We all know that our neighborhood was originally called Bayberry (“Estates”) was added by a realtor in recent years, and is decidedly more upscale than the area was originally was conceived. I and my family (Ed and Marge Wyckoff, my brother, Curt, and beagle, Archie) moved in during the winter of 1958, nearly 60 years ago. I am blogging several Bayberry tales, beginning with “A One-day Baseball Field in Bayberry.”
I was 12, and the neighborhood was filled with kids. On Meadowood Court alone, we had close to 20 kids. Depending on what day or hour it was, there might be a bike race, kickball game, some CO2 racer, homemade bow and arrow target practice, etc. taking place. One major lack: a baseball field. We were all crazy about the national pastime!
Who knows where the idea came from, but it might have been part of a plan– we were always selling something to our wary parents! The idea — to build our own baseball field for the neighborhood! So, one summer Saturday, all the kids and their fathers (moms didn’t do baseball fields in those days, but did help us pack some lemonade, and some fruit for our arduous labor). We all (this was a Bayberry-wide effort, not just a Meadowood one) met in a wooded area that is now part of the “New Neighborhood” past the extension of Turtle Cove Lane, reached after one takes a left just past 33 Woodhollow Lane, where the current resident is building a circular driveway (where have all the front lawns gone)?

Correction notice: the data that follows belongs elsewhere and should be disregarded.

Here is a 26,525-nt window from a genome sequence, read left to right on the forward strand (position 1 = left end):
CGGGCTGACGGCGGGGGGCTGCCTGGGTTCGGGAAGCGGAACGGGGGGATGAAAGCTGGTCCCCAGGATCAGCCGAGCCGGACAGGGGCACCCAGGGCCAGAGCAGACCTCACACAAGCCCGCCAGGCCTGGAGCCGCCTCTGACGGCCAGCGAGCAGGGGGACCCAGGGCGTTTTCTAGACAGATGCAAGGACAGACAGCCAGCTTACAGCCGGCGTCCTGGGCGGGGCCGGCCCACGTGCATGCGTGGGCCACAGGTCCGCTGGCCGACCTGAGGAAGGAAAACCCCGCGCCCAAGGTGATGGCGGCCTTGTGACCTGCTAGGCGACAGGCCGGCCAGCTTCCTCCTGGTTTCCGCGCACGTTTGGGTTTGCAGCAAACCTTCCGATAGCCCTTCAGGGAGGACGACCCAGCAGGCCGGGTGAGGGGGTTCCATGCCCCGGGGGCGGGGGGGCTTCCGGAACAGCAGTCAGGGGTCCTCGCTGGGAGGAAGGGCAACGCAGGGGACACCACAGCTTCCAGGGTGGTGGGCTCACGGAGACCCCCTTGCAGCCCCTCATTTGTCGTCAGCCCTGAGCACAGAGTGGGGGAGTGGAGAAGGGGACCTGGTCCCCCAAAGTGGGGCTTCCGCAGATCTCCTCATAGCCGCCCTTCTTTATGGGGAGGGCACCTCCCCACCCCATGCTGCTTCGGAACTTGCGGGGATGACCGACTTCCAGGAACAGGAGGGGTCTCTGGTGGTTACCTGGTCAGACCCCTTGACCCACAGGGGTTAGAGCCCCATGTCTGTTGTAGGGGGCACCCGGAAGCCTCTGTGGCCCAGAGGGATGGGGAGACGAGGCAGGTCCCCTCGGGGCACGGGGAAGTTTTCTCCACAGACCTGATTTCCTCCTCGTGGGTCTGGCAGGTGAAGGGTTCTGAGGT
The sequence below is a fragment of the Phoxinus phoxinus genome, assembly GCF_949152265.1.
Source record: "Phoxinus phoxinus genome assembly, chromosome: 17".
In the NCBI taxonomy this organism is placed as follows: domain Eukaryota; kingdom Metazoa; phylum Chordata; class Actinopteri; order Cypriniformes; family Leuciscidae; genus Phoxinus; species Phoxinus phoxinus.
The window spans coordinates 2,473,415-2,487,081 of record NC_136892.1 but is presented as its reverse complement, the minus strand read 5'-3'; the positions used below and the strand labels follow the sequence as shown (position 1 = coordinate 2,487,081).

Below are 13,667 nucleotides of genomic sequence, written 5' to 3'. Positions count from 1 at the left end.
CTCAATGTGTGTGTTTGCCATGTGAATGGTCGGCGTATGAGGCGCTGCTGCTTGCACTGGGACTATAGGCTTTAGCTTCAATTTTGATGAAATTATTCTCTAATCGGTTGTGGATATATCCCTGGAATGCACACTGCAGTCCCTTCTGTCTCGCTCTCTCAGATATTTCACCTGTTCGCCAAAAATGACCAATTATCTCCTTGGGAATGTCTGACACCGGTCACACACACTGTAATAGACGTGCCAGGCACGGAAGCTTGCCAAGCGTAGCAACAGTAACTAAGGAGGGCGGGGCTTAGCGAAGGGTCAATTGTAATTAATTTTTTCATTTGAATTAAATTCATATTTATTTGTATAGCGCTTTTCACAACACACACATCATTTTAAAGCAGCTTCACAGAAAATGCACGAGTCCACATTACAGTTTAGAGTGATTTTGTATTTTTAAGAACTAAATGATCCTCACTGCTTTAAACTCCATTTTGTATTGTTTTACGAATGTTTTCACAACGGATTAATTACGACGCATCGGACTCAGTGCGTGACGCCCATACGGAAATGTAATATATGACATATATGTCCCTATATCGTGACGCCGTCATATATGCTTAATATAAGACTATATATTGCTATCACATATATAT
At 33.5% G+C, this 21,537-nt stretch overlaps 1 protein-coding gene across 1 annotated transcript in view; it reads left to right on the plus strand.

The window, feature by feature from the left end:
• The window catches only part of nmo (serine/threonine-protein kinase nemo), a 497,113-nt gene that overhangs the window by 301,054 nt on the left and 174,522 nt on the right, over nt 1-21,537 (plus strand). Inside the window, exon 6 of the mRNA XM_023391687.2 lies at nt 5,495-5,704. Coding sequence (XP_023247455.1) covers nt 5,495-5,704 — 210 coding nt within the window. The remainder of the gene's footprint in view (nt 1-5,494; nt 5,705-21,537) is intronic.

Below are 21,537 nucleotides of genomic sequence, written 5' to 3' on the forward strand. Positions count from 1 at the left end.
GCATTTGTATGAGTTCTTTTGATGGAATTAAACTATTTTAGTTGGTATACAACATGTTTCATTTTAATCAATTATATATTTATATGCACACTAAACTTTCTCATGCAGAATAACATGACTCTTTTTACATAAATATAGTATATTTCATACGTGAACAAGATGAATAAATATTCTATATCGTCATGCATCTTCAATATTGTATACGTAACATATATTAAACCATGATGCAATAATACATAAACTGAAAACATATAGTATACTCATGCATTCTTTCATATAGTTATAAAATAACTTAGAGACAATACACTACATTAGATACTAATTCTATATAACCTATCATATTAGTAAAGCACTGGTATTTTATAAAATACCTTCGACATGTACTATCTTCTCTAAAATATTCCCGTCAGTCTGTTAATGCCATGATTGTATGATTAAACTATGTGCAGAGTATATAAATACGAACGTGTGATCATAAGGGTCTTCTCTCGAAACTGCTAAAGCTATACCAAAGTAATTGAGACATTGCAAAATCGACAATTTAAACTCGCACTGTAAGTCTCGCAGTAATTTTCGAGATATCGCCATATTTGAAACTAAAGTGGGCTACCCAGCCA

This extremely wooded area was a little spooky, and we kids believed a “poacher” lived there. We hardly ever ventured there. But it proved a suitable place for a baseball field, especially since our dads were with us, and we had rakes, and scythes, and a lawnmower or two. After 4 or 5 hours of hard work, we had cleared a field! Its name: Bayberry Ballfield, of course!
We played a game, dividing ourselves by clique, and I can’t remember who won. But we had a great time, especially because we had built it ourselves! You probably think the story continues, we kids using the field on a continual basis. You’d be wrong if you thought this– we never used the field again. One day, never to be forgotten, working with our dads to accomplish an amazing feat! That’s what I call “One… and done!”